“I went into photography because it seemed like the perfect vehicle for commenting on the madness of today’s existence,” Robert Mapplethorpe said, becoming himself one of the greatest and most controversial figures to ever master the form. Best known for his classical black and white portraits, nudes, and flowers produced in the 1970s and ‘80s, Mapplethrope rose to critical and commercial success before becoming a lightening rod for controversy and censorship in 1989, the year of his death.
Three decades later, his legacy endures, continuing to provoke, trigger, alarm, and disturb. “I don't like that particular word 'shocking.' I'm looking for the unexpected. I'm looking for things I've never seen before … I was in a position to take those pictures. I felt an obligation to do them,” he observed, creating a body of work that is as complex and compelling as it is polarizing and provocative.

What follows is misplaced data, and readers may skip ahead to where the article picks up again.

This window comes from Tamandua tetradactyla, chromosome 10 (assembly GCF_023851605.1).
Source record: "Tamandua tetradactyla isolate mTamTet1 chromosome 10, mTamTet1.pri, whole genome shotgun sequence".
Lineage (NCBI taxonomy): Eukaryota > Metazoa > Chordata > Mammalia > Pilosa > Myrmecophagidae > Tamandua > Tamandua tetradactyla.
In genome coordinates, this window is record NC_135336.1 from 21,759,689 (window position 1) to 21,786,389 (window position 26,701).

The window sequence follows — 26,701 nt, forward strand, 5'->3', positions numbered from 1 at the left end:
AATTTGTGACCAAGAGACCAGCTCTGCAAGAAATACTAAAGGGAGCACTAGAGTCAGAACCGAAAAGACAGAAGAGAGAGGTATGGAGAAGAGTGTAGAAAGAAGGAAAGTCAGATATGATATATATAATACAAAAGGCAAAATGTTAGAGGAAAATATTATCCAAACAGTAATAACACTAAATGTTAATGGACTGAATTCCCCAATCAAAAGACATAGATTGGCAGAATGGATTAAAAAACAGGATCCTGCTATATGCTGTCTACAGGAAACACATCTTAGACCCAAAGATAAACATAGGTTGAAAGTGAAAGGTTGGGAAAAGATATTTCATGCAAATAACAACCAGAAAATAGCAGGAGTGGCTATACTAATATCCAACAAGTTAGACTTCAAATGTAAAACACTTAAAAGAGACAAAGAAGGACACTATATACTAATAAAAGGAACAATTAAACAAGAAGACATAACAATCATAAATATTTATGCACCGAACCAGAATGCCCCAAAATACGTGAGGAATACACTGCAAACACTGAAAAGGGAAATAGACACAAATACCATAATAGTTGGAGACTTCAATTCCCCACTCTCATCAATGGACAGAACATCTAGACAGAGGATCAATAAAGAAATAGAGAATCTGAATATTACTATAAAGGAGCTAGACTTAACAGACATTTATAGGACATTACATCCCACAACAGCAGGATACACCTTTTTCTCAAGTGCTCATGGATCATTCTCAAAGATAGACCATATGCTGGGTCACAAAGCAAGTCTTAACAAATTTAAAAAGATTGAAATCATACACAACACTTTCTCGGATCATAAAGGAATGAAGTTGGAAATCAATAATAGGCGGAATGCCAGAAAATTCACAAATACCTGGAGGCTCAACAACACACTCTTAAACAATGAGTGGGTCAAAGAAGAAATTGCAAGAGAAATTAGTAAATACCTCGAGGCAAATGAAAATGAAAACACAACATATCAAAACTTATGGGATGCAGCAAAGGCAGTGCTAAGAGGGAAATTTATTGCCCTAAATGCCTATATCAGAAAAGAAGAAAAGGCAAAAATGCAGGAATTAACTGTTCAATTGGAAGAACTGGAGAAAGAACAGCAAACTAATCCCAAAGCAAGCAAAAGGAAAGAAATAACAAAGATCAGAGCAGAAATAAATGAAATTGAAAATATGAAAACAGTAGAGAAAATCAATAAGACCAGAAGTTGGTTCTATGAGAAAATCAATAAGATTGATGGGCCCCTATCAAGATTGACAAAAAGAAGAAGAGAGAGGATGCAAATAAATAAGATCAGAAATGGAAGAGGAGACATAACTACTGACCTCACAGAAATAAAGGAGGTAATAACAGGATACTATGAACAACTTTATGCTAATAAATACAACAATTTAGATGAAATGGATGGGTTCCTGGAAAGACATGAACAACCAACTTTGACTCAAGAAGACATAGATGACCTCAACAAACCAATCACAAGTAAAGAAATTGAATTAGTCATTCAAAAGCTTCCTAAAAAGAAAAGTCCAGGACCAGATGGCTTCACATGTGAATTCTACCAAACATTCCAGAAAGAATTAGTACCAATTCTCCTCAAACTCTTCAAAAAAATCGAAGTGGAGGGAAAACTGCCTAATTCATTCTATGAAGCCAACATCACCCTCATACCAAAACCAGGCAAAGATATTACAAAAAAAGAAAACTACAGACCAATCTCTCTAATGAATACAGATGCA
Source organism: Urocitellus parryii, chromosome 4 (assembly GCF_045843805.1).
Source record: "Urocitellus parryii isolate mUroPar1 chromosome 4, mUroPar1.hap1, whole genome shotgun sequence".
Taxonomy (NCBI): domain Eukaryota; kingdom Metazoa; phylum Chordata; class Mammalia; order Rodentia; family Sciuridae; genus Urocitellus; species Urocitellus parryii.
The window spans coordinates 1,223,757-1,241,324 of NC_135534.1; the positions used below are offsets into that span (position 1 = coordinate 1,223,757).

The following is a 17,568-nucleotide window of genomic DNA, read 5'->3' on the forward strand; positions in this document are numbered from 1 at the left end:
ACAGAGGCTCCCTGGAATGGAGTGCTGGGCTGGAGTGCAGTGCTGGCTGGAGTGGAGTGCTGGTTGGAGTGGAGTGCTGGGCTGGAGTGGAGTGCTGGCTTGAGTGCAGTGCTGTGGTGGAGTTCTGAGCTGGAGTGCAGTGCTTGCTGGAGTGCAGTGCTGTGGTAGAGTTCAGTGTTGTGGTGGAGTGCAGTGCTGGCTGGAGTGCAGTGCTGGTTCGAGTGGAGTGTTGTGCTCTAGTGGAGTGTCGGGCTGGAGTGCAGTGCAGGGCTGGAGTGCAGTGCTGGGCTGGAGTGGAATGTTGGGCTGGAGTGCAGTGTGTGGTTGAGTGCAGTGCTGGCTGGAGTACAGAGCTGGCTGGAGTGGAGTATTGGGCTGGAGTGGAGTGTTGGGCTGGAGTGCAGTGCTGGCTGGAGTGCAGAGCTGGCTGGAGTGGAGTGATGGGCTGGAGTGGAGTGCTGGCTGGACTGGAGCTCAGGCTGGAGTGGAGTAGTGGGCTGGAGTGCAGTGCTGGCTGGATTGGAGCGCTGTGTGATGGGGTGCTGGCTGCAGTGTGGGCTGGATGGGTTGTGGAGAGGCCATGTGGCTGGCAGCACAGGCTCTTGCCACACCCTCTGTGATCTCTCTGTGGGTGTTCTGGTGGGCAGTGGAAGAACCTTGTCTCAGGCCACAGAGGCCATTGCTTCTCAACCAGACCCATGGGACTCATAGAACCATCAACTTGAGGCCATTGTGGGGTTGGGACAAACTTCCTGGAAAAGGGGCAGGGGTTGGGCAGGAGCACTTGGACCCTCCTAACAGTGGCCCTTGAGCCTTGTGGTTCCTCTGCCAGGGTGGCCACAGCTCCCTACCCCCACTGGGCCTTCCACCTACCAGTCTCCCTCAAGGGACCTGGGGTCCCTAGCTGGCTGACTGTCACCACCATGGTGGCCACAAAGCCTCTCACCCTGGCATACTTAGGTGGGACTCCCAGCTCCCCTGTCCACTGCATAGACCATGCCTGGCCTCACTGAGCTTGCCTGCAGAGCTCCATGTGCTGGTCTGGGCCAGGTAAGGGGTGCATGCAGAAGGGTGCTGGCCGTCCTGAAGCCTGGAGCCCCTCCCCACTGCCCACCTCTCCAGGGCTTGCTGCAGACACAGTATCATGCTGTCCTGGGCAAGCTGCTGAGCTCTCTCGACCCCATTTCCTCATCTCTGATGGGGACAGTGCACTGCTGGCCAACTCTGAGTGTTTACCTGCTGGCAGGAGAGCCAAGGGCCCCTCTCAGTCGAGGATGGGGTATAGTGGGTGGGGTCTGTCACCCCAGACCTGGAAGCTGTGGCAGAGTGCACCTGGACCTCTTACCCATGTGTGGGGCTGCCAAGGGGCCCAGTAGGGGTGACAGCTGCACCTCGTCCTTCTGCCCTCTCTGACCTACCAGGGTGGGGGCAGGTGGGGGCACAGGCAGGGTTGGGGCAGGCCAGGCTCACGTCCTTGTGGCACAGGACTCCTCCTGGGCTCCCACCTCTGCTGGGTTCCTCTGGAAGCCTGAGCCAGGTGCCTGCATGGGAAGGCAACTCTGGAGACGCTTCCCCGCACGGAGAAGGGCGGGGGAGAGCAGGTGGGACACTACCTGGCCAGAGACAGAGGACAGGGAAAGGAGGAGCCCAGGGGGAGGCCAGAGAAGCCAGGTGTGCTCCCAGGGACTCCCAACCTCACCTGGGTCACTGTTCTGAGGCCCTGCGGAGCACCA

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Photo: Robert Mapplethorpe American, 1946–1989. Flower Arrangement, 1986 Gelatin silver print. Image: 49 x 49 cm (19 5/16 x 19 5/16 in.) Promised Gift of The Robert Mapplethorpe Foundation to the J. Paul Getty Trust and the Los Angeles County Museum of Art, L.2012.89.566. © Robert Mapplethorpe Foundation